Lets Go Bats
Some of the bats caught at Poole's Cavern during a recent survey by Derbyshire Bat Conservation Group.
A Harp trap used to catch the bats safely
Long Eared Brown bat being released
Rather topically with Halloween just around the corner, we recently had a bat survey conducted in Poole’s Cavern by Derbyshire Bat Conservation Group. The group were hoping to record swarming activity. This involves of bats from a widespread geographic area, visiting an underground site and chasing each other in and around the entrance.
The reason why bats swarm during the autumn is not fully understood, but probably allows them to check out hibernation sites and bring males and females from a wide area together to enable mating opportunities and therefore increasing the genetic mixing between colonies.
Steve Roe, Events Manager for Derbyshire Bat Conservation Group explained that although no swarming activity had been recorded; all bats caught were male adults in breeding condition. Steve explained further that “Far more male bats are caught during swarming surveys and it may be possible that they were males checking out the site to see if any swarming was taking place or it could just be that they are using the cavern as a roosting site. It is probably a combination of both, however four species in a single night is still a great result and clearly the site is important for the local bat population.”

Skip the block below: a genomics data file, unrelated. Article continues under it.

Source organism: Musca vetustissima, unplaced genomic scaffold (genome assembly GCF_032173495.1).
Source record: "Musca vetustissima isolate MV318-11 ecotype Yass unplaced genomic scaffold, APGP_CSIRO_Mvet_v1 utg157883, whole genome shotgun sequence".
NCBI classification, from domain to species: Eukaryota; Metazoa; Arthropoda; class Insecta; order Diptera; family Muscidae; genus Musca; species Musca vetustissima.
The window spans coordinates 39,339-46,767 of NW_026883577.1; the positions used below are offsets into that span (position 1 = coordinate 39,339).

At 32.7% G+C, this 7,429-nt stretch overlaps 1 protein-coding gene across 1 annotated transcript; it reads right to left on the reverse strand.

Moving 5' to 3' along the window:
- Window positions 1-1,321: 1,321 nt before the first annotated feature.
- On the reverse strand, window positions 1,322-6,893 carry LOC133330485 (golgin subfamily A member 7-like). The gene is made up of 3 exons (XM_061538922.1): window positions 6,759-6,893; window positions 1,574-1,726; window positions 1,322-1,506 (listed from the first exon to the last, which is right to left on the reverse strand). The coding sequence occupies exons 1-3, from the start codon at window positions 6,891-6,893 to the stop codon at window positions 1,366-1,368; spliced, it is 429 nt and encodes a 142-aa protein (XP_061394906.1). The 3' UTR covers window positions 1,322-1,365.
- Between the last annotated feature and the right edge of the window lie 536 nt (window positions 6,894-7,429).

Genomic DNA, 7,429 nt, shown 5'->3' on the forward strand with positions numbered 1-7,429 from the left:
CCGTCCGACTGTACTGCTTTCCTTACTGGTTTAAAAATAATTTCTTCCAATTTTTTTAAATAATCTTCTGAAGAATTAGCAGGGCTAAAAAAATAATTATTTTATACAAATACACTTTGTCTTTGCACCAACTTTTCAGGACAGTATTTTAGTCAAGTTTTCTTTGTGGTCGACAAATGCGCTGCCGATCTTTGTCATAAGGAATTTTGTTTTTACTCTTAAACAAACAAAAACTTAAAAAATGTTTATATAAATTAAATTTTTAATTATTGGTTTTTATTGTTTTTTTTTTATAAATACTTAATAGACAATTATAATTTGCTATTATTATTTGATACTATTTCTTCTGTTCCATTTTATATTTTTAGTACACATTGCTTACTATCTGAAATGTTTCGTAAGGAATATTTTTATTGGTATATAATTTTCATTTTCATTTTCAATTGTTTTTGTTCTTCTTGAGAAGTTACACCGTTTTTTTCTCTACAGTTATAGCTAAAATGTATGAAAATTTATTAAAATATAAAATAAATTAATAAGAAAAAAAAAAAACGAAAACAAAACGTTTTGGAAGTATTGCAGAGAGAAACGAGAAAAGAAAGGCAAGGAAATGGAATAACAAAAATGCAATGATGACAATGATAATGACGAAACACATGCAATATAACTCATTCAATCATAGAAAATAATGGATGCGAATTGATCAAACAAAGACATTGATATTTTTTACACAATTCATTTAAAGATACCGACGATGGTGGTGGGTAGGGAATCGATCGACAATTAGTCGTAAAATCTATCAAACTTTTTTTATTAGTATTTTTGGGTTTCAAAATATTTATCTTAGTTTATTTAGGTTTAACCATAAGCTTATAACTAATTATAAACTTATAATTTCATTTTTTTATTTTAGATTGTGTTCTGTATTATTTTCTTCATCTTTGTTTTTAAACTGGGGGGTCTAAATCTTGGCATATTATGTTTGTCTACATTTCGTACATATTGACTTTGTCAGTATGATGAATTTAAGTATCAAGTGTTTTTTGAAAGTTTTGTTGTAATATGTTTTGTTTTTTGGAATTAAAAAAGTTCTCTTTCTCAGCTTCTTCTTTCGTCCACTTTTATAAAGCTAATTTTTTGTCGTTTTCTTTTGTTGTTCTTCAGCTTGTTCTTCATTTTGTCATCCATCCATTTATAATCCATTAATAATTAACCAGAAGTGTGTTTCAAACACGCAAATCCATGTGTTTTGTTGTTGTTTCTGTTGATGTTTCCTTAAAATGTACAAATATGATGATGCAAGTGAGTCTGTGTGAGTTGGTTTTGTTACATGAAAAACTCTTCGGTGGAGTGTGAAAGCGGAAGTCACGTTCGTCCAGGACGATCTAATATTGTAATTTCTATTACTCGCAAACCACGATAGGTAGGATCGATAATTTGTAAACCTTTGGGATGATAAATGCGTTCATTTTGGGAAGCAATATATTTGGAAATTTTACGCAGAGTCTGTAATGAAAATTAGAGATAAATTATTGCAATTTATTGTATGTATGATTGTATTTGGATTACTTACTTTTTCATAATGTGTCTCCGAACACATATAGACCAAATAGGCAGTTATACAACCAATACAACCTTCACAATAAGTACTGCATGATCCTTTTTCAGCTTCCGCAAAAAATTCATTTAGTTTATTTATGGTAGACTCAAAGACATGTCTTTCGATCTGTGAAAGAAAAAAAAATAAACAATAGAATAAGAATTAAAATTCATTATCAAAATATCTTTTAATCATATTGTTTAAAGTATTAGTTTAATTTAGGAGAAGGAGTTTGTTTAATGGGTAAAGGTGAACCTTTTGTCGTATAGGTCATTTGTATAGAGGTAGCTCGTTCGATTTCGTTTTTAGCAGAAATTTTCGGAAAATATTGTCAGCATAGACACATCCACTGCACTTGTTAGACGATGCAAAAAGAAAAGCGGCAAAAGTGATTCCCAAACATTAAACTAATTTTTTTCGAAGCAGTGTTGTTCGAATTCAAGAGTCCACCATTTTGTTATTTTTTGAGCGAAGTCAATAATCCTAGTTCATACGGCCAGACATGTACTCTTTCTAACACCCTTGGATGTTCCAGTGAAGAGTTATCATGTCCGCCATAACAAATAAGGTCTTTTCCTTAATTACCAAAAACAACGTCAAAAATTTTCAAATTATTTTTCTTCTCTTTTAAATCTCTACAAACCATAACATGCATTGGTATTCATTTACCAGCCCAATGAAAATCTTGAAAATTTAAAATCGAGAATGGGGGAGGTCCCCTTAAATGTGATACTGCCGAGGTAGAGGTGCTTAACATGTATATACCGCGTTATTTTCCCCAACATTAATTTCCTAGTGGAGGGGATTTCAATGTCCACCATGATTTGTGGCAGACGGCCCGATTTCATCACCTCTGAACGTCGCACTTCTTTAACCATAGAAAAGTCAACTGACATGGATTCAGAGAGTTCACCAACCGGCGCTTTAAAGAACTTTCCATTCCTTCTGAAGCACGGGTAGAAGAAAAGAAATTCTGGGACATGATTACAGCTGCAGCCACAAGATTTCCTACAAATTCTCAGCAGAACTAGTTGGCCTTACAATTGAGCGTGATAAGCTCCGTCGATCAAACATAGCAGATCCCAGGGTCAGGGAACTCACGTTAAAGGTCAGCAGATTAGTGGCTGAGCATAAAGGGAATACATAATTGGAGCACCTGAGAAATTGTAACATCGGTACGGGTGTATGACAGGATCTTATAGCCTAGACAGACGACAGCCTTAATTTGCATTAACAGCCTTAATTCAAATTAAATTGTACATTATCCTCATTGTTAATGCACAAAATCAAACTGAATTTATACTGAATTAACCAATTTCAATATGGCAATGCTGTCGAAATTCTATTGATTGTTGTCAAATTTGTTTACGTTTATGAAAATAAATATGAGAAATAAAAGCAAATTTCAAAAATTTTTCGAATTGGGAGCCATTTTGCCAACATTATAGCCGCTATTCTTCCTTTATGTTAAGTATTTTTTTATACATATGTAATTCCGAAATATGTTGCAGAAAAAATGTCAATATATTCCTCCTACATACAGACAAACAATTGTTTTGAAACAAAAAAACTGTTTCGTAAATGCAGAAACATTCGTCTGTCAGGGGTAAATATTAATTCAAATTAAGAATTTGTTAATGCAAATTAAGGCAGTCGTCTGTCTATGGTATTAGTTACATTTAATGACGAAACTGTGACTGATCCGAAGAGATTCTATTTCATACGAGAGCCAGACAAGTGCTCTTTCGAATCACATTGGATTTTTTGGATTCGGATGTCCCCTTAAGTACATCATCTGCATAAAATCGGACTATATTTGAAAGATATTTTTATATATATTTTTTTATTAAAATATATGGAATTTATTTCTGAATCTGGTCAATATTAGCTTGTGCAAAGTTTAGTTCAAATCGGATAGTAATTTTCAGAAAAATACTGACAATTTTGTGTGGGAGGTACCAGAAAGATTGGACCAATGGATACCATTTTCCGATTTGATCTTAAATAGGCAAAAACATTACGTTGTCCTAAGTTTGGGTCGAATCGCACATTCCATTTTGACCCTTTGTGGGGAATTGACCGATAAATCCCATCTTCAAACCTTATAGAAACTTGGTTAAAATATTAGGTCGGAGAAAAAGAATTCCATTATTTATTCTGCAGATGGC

It is believed that the reason why more male bats tend to be found during the autumn swarming events is that once mated a female will no longer participate, where as the males will continue to swarm to increase the chance that their genes are selected by mating with more than one female.
In all ten bats were caught in total from four different species; 5 brown long-eared’s, 2 Daubenton’s, 2 Natterer’s, and 1 whiskered.
Our thanks to Derbyshire Bat Conservation Group for carrying out the survey and to Steve Roe for letting us use his photos.